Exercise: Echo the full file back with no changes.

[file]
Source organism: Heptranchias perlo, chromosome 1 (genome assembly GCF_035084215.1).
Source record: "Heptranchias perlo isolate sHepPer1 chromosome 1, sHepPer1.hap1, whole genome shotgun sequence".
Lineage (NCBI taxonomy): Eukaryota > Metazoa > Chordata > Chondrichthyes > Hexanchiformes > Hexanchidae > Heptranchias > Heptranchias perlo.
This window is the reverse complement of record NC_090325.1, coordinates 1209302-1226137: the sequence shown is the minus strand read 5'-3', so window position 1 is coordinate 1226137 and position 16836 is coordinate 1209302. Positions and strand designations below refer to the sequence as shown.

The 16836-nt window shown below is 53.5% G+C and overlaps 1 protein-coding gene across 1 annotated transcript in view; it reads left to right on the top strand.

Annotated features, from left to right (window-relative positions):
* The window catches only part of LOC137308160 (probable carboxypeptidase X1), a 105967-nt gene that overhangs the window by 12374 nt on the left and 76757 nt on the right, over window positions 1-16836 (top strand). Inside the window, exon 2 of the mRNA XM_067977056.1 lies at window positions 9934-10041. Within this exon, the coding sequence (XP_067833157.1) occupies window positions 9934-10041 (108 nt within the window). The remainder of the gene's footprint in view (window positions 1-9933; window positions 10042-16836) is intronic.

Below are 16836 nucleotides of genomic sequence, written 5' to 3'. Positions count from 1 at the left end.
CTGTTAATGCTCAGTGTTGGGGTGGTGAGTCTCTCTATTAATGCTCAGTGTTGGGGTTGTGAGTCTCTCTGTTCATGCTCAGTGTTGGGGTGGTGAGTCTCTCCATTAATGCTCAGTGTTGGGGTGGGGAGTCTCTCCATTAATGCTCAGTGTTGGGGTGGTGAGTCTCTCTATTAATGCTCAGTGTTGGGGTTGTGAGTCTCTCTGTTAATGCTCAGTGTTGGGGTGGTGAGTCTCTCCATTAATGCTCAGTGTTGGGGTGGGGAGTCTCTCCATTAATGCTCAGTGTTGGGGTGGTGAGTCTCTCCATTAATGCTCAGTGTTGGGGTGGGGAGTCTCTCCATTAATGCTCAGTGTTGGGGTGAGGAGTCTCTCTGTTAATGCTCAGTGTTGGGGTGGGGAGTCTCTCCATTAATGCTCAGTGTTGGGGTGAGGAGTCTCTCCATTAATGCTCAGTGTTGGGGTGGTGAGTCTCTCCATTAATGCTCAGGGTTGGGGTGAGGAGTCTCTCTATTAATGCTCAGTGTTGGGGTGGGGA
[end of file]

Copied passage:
Source organism: Heptranchias perlo, chromosome 1 (genome assembly GCF_035084215.1).
Source record: "Heptranchias perlo isolate sHepPer1 chromosome 1, sHepPer1.hap1, whole genome shotgun sequence".
Lineage (NCBI taxonomy): Eukaryota > Metazoa > Chordata > Chondrichthyes > Hexanchiformes > Hexanchidae > Heptranchias > Heptranchias perlo.
This window is the reverse complement of record NC_090325.1, coordinates 1209302-1226137: the sequence shown is the minus strand read 5'-3', so window position 1 is coordinate 1226137 and position 16836 is coordinate 1209302. Positions and strand designations below refer to the sequence as shown.

The 16836-nt window shown below is 53.5% G+C and overlaps 1 protein-coding gene across 1 annotated transcript in view; it reads left to right on the top strand.

Annotated features, from left to right (window-relative positions):
* The window catches only part of LOC137308160 (probable carboxypeptidase X1), a 105967-nt gene that overhangs the window by 12374 nt on the left and 76757 nt on the right, over window positions 1-16836 (top strand). Inside the window, exon 2 of the mRNA XM_067977056.1 lies at window positions 9934-10041. Within this exon, the coding sequence (XP_067833157.1) occupies window positions 9934-10041 (108 nt within the window). The remainder of the gene's footprint in view (window positions 1-9933; window positions 10042-16836) is intronic.

Below are 16836 nucleotides of genomic sequence, written 5' to 3'. Positions count from 1 at the left end.
CTGTTAATGCTCAGTGTTGGGGTGGTGAGTCTCTCTATTAATGCTCAGTGTTGGGGTTGTGAGTCTCTCTGTTCATGCTCAGTGTTGGGGTGGTGAGTCTCTCCATTAATGCTCAGTGTTGGGGTGGGGAGTCTCTCCATTAATGCTCAGTGTTGGGGTGGTGAGTCTCTCTATTAATGCTCAGTGTTGGGGTTGTGAGTCTCTCTGTTAATGCTCAGTGTTGGGGTGGTGAGTCTCTCCATTAATGCTCAGTGTTGGGGTGGGGAGTCTCTCCATTAATGCTCAGTGTTGGGGTGGTGAGTCTCTCCATTAATGCTCAGTGTTGGGGTGGGGAGTCTCTCCATTAATGCTCAGTGTTGGGGTGAGGAGTCTCTCTGTTAATGCTCAGTGTTGGGGTGGGGAGTCTCTCCATTAATGCTCAGTGTTGGGGTGAGGAGTCTCTCCATTAATGCTCAGTGTTGGGGTGGTGAGTCTCTCCATTAATGCTCAGGGTTGGGGTGAGGAGTCTCTCTATTAATGCTCAGTGTTGGGGTGGGGA